Above all, there is money present. Representatives of a $2.2 billion investment fund aimed specifically at drone infrastructure—such as air traffic control technologies to allow drones to safely operate alongside conventional aircraft in U.S. airspace—weigh in during the discussion. For more than an hour the discussion ping-pongs around Jenkins’ crowded, sun-dappled patio.

There is disagreement but also plenty of consensus. The large drone industry is well represented on Capitol Hill through the defense and aerospace industries, but the small UAS industry—representing aircraft that weigh less than 55 lbs.—needs to better organize and represent itself, the group agrees. Small UAS need size-specific regulations so that a five-pound drone flying at 300 feet is treated differently than a large drone. And most of all, the industry needs to work with the FAA, rather than rail against it—otherwise, little progress will occur.

Jenkins closes the discussion by informing his guests that this will be the last Robofest held at his home. Though it’s only the second such event, it’s already straining the capacity of his generous patio space. Jenkins says he’s working with universities in the D.C. area to formalize and host the next event sometime in early 2016. The plan: bring today’s agenda to a much larger audience. It would be a mistake to wait any longer, he says.

“We’re at an inflection point,” says one self-described serial entrepreneur who launched and sold four technology companies. He’s traveled to Robofest from Michigan to hear what others in the industry have to say and for the chance to swap business cards and make a few new contacts in the industry. Naturally, his latest startup is a drone company, one that would provide drone products and services as well as training and certification for pilots—as soon as standards for such certification are codified by the FAA, that is. “There’s still a lot of uncertainty,” he says. “But the time for this industry is now.”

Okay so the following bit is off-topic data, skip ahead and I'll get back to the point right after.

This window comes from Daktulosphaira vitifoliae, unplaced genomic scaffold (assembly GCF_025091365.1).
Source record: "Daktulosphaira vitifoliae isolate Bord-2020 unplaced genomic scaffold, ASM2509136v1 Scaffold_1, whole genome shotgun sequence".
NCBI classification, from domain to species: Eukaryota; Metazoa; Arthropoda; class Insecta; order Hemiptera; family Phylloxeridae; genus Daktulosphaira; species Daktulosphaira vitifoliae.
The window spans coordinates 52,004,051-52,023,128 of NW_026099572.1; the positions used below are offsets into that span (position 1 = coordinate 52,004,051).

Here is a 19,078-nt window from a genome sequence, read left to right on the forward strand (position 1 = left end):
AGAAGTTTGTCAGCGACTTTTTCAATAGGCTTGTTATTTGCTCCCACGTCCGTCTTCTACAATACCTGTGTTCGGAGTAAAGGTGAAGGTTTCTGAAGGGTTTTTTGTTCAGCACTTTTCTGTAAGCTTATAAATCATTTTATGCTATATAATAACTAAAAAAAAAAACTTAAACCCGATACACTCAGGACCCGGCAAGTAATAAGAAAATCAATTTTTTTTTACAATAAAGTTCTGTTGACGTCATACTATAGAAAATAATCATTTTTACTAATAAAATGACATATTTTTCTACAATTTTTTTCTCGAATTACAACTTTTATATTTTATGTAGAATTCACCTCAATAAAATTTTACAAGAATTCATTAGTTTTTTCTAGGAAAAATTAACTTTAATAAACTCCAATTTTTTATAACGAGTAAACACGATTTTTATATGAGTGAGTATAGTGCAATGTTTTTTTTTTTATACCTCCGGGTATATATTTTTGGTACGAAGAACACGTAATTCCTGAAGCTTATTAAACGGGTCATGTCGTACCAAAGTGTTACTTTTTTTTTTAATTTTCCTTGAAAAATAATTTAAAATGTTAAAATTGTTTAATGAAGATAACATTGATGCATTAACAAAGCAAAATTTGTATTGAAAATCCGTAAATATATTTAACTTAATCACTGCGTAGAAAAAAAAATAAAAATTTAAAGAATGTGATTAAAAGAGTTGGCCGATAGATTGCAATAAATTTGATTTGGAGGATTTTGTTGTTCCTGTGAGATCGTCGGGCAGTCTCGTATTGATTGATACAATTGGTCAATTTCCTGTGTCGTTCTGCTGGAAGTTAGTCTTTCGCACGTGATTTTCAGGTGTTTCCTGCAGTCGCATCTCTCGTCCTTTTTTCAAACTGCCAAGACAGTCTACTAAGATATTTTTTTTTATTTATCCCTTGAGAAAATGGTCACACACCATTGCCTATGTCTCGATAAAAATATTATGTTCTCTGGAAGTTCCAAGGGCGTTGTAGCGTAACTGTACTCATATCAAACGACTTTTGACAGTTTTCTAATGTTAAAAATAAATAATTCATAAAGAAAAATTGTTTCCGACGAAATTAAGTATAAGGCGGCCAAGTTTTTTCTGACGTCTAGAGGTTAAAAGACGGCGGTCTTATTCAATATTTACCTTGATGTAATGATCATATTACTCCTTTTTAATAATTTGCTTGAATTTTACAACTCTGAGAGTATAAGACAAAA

The sun is getting low now and the breeze has died down—it’s finally time to fly. From car trunks and duffel bags and hard plastic carrying cases, out come the drones—from small quad-rotors to massive eight-armed octo-copters in varying shapes and sizes. The entire gathering looks on as one machine after another rises into the sky. In minutes, everyone is 16 again.

This article originally appeared on Fortune.com

TIME Ukraine

Watch Drone Footage Explore Chernobyl From Above for the First Time

The good news: brown bears are returning to the area

Areas affected by the Chernobyl disaster of 1986 are still frozen in time, as haunting drone footage of the empty city of Pripyat reveals.

The scenes of rusted ferris wheels and abandoned buildings, shot by British filmmaker Danny Cooke for a CBS 60 Minutes segment that aired last week, mark the first time Chernobyl has been seen by air, The Guardian reports.

“Chernobyl is one of the most interesting and dangerous places I’ve been,” Cooke said. “There was something serene, yet highly disturbing about this place. Time has stood still and there are memories of past happenings floating around us.”

Some things are changing in Chernobyl, however: Scientists have observed what they believe is the first evidence of brown bears in the area in more than a century.

Though researchers had previously suspected that the bears had returned, cameras set up in the Chernobyl Exclusion Zone actually caught a bear on video, the BBC reports.

“There have been suggestions that they have existed there previously but, as far as we know, no-one has got photographic evidence of one being present on the Ukrainian side of the exclusion zone,” said Mike Wood of the University of Salford.

[The Guardian] [BBC]

TIME Aviation

Drones Are Beginning to Pose a Real Threat to Flight Safety Says FAA Data

Agribotix, a start-up in Boulder, manufactures drones for agricultural use.
The Kestrel Cinematix drone takes photos and video from the air. Agribotix, a start-up in Boulder, manufactures drones for agricultural use and hopes to grow the business as restrictions are lifted on their use. Kathryn Scott Osler—Denver Post/Getty Images

There have been 25 near-collisions with aircraft reported since June 1 this year

The small, remote-controlled drones that have recently grown in popularity are beginning to pose a significant threat to flight safety in the United States, according to new data from the Federal Aviation Administration (FAA).

The data, released Wednesday at the request of the Washington Post and various other news outlets, reveals 25 near-collisions with airborne drones reported by commercial and private pilots since June 1. Many of these incidents reportedly occurred near New York and Washington, and several of them took place at major U.S. airports.

Drones, often mounted with cameras for aerial photography (although Amazon wants to use them to deliver goods as well), are becoming an everyday object. However, people who operate them often exceed the altitude limits set by the FAA, bringing them dangerously close to aircraft and helicopter flight paths.